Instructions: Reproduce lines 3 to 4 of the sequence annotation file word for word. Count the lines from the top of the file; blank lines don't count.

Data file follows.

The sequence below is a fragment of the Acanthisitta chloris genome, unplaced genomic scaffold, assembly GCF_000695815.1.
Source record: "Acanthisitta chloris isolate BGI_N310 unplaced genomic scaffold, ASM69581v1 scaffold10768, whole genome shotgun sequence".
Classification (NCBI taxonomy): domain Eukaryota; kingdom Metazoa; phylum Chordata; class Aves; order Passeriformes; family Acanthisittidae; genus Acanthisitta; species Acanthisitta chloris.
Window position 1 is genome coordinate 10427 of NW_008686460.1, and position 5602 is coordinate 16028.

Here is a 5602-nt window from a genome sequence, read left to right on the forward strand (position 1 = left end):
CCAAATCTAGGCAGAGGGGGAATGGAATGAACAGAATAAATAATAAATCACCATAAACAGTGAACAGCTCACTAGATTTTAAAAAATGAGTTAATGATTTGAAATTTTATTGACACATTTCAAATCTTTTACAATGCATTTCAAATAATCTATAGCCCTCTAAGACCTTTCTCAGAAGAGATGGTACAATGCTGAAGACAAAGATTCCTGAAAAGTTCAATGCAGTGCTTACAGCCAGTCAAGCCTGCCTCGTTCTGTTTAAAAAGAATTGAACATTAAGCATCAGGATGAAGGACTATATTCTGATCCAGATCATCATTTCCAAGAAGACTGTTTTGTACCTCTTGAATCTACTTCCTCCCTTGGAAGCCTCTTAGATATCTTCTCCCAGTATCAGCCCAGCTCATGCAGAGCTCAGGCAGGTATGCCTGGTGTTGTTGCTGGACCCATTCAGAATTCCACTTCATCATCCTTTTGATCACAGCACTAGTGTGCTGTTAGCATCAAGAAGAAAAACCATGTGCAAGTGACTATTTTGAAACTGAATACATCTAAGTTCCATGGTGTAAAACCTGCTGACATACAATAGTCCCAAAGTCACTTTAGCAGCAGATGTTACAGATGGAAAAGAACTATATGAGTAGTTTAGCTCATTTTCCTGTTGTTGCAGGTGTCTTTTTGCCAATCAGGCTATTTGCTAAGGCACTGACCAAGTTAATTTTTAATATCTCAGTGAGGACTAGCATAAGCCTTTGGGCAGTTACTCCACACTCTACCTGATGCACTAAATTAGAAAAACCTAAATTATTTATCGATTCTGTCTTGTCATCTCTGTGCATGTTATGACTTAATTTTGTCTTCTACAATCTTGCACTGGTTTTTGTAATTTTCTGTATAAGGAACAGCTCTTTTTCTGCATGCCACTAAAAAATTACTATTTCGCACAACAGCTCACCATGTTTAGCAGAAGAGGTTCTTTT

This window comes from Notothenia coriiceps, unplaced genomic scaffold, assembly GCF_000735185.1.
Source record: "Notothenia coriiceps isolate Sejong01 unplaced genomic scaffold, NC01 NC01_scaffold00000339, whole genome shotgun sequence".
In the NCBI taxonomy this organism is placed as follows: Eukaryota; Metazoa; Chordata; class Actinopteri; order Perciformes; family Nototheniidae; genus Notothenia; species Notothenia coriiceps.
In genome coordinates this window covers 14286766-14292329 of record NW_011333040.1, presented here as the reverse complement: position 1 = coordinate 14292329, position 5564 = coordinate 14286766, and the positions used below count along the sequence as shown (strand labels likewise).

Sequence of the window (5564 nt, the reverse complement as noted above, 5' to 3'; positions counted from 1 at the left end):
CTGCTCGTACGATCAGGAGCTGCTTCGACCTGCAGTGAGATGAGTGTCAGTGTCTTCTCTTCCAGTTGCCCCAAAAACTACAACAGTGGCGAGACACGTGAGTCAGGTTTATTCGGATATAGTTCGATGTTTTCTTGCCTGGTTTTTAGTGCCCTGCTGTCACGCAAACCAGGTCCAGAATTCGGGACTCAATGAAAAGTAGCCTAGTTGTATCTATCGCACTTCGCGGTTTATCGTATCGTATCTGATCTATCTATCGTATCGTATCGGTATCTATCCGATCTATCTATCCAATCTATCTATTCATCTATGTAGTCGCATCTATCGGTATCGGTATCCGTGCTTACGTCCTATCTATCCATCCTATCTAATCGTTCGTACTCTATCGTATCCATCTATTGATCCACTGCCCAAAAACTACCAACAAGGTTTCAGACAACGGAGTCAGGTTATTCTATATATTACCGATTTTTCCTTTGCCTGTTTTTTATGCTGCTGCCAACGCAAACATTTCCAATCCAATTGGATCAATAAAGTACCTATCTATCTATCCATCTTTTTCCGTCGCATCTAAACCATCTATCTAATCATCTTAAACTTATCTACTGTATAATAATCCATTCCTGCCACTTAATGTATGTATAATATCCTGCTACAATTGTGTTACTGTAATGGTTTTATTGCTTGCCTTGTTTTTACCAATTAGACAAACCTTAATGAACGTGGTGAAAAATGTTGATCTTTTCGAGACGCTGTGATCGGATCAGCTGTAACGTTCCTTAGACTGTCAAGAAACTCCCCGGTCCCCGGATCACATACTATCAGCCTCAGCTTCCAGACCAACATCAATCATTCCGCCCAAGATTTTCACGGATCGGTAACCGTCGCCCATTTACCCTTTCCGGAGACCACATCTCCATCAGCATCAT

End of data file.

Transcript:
Classification (NCBI taxonomy): domain Eukaryota; kingdom Metazoa; phylum Chordata; class Aves; order Passeriformes; family Acanthisittidae; genus Acanthisitta; species Acanthisitta chloris.
Window position 1 is genome coordinate 10427 of NW_008686460.1, and position 5602 is coordinate 16028.